Wisconsin Supreme Court Justice Rebecca Bradley published several columns and letters to the editor while in college in which she deployed bombastic and hateful rhetoric to attack the LGBT community. Bradley’s remarks were published in 1992 when she wrote for the Marquette Tribune at Marquette University, a Catholic college.
In her writings, Bradley describes homosexuals as “queers,” compares them with drug addicts, saying they “essentially kill themselves and others through their own behavior.” She describes newly elected president Bill Clinton as “queer-loving” and says his 1992 victory “proves that the majority of voters are either totally stupid or entirely evil.”
She also describes homosexuality as “an abnormal sexual preference” and says those who support it are “dumb” and “degenerates who basically commit suicide through their behavior.”
The comments referred to by The Tribune are fleshed out more fully in this list via The Milwaukee-Wisconsin Journal Sentinel:
- “But the homosexuals and drug addicts who do essentially kill themselves and others through their own behavior deservedly receive none of my sympathy.”
- “This brings me to my next point — why is a student government on a Catholic campus attempting to bring legitimacy to an abnormal sexual preference?”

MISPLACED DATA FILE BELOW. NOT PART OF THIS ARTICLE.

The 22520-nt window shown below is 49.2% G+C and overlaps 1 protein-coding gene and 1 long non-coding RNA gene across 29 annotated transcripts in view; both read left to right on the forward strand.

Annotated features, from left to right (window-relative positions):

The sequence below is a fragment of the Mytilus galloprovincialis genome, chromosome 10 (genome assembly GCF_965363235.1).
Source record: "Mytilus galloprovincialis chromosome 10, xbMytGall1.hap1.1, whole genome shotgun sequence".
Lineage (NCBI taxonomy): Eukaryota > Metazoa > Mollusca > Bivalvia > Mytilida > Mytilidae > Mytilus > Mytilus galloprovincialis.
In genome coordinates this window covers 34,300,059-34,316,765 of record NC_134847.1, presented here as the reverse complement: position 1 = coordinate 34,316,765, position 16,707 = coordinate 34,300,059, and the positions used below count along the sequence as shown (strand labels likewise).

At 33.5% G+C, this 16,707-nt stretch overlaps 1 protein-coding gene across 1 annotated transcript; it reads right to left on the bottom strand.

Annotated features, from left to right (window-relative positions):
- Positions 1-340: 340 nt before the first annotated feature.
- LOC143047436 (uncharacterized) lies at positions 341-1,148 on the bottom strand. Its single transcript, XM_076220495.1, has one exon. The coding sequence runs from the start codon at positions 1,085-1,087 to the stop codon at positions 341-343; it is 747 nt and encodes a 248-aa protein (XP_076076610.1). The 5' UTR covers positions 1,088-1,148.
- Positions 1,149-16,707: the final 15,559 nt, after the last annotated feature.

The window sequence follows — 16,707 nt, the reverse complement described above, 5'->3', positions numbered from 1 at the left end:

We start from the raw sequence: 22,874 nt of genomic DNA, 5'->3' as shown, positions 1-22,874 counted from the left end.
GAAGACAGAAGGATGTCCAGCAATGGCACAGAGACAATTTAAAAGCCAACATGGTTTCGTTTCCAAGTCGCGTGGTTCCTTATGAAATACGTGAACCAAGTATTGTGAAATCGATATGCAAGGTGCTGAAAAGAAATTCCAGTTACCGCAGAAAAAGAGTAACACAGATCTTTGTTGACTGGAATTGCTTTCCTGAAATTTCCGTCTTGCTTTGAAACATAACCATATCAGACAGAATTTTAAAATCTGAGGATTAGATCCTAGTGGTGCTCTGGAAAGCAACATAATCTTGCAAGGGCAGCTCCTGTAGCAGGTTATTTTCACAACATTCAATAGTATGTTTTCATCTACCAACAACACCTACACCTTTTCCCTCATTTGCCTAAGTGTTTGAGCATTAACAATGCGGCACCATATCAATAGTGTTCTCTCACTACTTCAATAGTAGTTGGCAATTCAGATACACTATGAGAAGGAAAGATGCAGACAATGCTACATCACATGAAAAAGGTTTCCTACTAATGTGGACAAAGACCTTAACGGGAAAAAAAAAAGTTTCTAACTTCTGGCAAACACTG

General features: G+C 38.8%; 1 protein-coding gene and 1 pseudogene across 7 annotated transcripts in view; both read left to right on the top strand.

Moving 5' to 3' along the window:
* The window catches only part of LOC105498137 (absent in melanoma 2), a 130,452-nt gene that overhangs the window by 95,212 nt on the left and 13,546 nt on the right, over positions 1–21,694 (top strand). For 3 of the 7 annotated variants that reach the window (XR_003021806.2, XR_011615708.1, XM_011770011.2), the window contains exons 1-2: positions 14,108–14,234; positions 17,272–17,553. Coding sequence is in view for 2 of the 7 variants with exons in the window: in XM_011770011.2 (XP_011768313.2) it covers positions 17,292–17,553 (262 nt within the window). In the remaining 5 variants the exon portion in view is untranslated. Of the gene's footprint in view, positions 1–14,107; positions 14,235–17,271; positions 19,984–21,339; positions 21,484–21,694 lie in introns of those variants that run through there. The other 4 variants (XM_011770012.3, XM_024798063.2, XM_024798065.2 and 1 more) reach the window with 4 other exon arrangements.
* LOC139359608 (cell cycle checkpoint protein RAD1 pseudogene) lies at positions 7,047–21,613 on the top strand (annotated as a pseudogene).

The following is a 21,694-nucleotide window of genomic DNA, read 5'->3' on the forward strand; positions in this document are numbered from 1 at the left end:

- “Heterosexual sex is very healthy in a loving martial relationship. Homosexual sex, however, kills.”
- “I will certainly characterize whomever transferred their infected blood a homosexual or drug-addicted degenerate and a murderer.”
Bradley also made offensive remarks about individuals suffering from AIDS, as The Sentinel points out:
In one piece, she wrote people were better off getting AIDS than cancer because it would get more funding.
“How sad that the lives of degenerate drug addicts and queers are valued more than the innocent victims of more prevalent ailments,” wrote Bradley, who then had the last name of Grassl.
Bradley added, “Perhaps AIDS Awareness should seek to educate us with their misdirected compassion for the degenerates who basically commit suicide through their behavior.”
Bradley attempted to walk back her hateful remarks in a statement issued Monday:
“I was writing as a very young student, upset about the outcome of that presidential election and I am frankly embarrassed at the content and tone of what I wrote those many years ago,” Bradley said in a statement.
“To those offended by comments I made as a young college student, I apologize, and assure you that those comments are not reflective of my worldview,” Bradley said. “These comments have nothing to do with who I am as a person or a jurist, and they have nothing to do with the issues facing the voters of this state.”
Bradley was recently appointed to the Wisconsin Supreme Court by Republican Governor and failed presidential candidate Scott Walker. Walker told The Sentinel he was not aware of Bradley’s anti-gay writings prior to his appointing her to three separate judicial positions. Nonetheless he said it was ‘clear her views had changed.’
Bradley is currently up for re-election. She is facing off against Appeals Court Judge JoAnne Kloppenburg for a 10 year spot on the state’s highest court.
One Wisconsin Now, an activist group responsible for unearthing Bradley’s writings, has called on her to resign. Bradley’s campaign manager Luke Martz called calls for Bradley’s resignation “absurd.”